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Prima donna street performer’s outburst offers PR lesson, Part 2

PR practitioners should take heed from a lesson sparked by one epsiode involving this street performance artist along Chicago's Magnificent Mile.
Inside Edge PR

In the initial piece in this three-part series, we took you along to The Magnificent Mile in Chicago, where a street performer was standing perfectly still atop a box.

Spray-painted silver, dressed in flashy attire and sporting an eye-grabbing hair-do, he was waiting for passers-by to make donations that were a pre-requisite for him to swing into action.

When the money wasn’t flowing swiftly or sufficiently enough for his taste, he stepped down to the sidewalk and lectured the audience.

“I’m going to take a break,” he declared loudly while shaking his head. “I guess you just don’t have it.”

The prima donna moment contains three lessons for Chicago marketing and public relations professionals. The first, already noted, is that Our Audience Is in a Continual State of Flux—so keep it in mind and use it to your advantage.

In this second installment, we address a second lesson:

Our Audience May Need to See a Little More

Surely more than a few of us would have been glad to contribute something to our temperamental street performer. All they needed was a little more time, and probably a little more action from him.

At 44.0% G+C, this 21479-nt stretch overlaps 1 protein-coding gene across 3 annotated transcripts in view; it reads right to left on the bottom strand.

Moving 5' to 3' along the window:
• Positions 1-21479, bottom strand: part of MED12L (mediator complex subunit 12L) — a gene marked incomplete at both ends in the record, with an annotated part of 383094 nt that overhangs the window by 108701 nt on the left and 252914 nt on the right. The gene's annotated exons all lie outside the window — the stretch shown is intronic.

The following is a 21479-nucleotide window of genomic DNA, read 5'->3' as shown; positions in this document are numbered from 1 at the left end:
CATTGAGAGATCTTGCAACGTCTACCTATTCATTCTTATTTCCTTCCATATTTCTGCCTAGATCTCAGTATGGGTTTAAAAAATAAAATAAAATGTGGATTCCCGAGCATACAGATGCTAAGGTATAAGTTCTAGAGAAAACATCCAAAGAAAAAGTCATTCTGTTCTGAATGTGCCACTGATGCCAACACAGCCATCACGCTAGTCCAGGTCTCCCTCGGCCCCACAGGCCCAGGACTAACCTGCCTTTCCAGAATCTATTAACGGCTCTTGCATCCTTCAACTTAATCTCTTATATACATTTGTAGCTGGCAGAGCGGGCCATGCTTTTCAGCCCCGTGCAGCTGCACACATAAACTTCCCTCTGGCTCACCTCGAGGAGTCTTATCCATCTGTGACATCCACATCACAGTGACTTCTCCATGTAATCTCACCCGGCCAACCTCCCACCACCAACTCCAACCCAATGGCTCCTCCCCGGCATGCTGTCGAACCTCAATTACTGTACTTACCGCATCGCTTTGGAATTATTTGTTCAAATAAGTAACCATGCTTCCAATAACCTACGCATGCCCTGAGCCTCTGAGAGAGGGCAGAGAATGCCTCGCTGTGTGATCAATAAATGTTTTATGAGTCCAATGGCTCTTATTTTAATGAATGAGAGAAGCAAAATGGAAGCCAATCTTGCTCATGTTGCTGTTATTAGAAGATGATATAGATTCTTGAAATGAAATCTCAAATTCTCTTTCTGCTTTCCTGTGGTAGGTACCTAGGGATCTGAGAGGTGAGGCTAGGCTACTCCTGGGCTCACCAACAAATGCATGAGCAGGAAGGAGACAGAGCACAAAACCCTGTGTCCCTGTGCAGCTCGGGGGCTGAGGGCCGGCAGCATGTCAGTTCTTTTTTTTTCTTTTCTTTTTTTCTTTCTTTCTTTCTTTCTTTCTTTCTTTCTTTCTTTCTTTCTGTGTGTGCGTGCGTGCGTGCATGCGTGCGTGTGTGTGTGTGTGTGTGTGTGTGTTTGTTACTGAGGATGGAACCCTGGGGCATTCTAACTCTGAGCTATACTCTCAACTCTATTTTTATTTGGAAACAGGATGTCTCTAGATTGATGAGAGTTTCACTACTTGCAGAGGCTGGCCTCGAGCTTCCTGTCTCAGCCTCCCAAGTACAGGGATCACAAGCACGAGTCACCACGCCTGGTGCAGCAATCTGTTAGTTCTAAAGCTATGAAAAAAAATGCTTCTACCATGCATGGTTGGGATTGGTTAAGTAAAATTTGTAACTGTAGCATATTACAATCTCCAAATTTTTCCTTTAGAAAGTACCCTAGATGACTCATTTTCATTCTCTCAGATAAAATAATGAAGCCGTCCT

Same goes for professionals in any field. So rather than engage in a stand-off where you try to get the other party to blink (i.e. to hire you), use that “down time” more productively by offering something of value to your prospective customers.

Another tact is to take a few minutes and send a few relevant tips that you come across—or better yet, that you create yourself—and which you think might help someone in leading their organization.

Also, whenever I meet with a prospect, I’m glad to offer some verbal PR counsel based on their unique background, goals and set of circumstances. I don’t give away the store, but offering “samples”—to borrow from the oft-used grocery store practice—is an effective way of showing, not merely telling, how I can help a potential client.

Next: Prima donna street performer’s outburst offers PR lesson, Part 3

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